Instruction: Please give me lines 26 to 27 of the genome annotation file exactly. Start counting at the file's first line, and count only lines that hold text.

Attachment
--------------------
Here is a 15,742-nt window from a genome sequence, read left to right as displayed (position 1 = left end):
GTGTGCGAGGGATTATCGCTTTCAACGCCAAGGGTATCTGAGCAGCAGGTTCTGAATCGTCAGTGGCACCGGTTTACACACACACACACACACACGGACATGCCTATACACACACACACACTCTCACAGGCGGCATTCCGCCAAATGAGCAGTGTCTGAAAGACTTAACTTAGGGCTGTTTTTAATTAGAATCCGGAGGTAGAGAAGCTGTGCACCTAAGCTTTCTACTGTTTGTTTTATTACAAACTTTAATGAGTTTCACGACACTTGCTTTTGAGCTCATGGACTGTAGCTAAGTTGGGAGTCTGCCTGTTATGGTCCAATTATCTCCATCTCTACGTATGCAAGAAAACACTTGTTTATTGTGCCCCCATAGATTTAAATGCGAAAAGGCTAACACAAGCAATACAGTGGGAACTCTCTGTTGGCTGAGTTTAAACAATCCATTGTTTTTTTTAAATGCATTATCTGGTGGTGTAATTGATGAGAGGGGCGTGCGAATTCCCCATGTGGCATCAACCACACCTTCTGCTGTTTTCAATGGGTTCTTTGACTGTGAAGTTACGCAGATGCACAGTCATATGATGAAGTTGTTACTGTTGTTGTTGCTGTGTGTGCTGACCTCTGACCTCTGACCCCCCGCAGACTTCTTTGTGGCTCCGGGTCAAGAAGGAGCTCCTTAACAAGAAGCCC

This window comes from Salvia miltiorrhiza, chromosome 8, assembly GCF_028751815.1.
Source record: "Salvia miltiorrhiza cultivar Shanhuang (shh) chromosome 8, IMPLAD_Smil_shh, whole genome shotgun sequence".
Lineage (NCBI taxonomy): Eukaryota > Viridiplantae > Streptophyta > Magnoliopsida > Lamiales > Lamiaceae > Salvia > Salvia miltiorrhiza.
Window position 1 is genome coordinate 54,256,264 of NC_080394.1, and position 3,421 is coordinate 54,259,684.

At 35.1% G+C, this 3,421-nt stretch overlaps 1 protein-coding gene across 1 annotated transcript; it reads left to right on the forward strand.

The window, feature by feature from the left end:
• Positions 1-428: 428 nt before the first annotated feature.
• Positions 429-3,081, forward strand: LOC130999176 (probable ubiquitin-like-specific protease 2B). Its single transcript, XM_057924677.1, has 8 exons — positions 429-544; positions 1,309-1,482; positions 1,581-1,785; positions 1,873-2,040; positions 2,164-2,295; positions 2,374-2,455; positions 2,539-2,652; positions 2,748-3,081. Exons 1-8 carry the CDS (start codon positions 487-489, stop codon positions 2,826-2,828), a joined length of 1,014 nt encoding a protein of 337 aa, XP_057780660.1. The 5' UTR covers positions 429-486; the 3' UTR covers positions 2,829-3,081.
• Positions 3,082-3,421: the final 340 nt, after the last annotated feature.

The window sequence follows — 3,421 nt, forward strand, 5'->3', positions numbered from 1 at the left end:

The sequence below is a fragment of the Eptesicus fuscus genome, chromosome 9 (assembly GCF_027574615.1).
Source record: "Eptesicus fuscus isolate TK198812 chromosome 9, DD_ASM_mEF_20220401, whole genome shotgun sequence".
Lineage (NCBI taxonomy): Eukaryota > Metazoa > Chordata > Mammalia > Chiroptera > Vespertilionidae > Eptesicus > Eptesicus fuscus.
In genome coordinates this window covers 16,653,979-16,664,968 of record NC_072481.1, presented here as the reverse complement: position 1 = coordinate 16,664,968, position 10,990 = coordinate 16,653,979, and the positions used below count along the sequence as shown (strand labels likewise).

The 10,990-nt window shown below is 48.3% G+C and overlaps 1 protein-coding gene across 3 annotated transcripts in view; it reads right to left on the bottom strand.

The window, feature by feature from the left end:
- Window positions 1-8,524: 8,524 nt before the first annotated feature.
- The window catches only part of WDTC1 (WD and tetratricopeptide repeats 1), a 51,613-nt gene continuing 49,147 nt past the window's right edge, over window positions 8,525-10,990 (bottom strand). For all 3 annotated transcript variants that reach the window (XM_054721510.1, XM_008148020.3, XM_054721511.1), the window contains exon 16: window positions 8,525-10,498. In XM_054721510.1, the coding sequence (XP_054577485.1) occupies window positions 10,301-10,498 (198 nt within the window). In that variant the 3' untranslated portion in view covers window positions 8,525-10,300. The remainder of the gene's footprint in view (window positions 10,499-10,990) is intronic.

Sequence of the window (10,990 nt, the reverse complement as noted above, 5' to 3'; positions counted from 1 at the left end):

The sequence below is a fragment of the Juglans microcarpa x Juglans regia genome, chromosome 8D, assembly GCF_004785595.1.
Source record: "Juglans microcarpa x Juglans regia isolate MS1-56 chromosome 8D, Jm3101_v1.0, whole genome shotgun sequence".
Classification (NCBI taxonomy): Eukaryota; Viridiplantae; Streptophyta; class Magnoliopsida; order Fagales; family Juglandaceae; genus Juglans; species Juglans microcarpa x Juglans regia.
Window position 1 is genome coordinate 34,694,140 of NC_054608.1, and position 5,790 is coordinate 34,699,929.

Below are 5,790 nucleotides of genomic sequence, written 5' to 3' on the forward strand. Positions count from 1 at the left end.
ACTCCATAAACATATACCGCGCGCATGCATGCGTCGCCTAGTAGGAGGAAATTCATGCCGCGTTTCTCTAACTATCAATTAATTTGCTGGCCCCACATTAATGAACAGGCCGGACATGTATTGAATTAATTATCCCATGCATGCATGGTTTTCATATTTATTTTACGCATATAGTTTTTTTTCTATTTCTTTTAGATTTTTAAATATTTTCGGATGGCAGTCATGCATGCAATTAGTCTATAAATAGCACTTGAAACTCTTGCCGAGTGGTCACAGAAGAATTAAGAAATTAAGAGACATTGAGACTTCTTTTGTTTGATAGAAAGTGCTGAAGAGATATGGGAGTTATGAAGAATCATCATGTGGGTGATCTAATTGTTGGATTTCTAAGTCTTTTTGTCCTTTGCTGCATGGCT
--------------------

Below are 5,790 nucleotides of genomic sequence, written 5' to 3' on the forward strand. Positions count from 1 at the left end.
ACTCCATAAACATATACCGCGCGCATGCATGCGTCGCCTAGTAGGAGGAAATTCATGCCGCGTTTCTCTAACTATCAATTAATTTGCTGGCCCCACATTAATGAACAGGCCGGACATGTATTGAATTAATTATCCCATGCATGCATGGTTTTCATATTTATTTTACGCATATAGTTTTTTTTCTATTTCTTTTAGATTTTTAAATATTTTCGGATGGCAGTCATGCATGCAATTAGTCTATAAATAGCACTTGAAACTCTTGCCGAGTGGTCACAGAAGAATTAAGAAATTAAGAGACATTGAGACTTCTTTTGTTTGATAGAAAGTGCTGAAGAGATATGGGAGTTATGAAGAATCATCATGTGGGTGATCTAATTGTTGGATTTCTAAGTCTTTTTGTCCTTTGCTGCATGGCT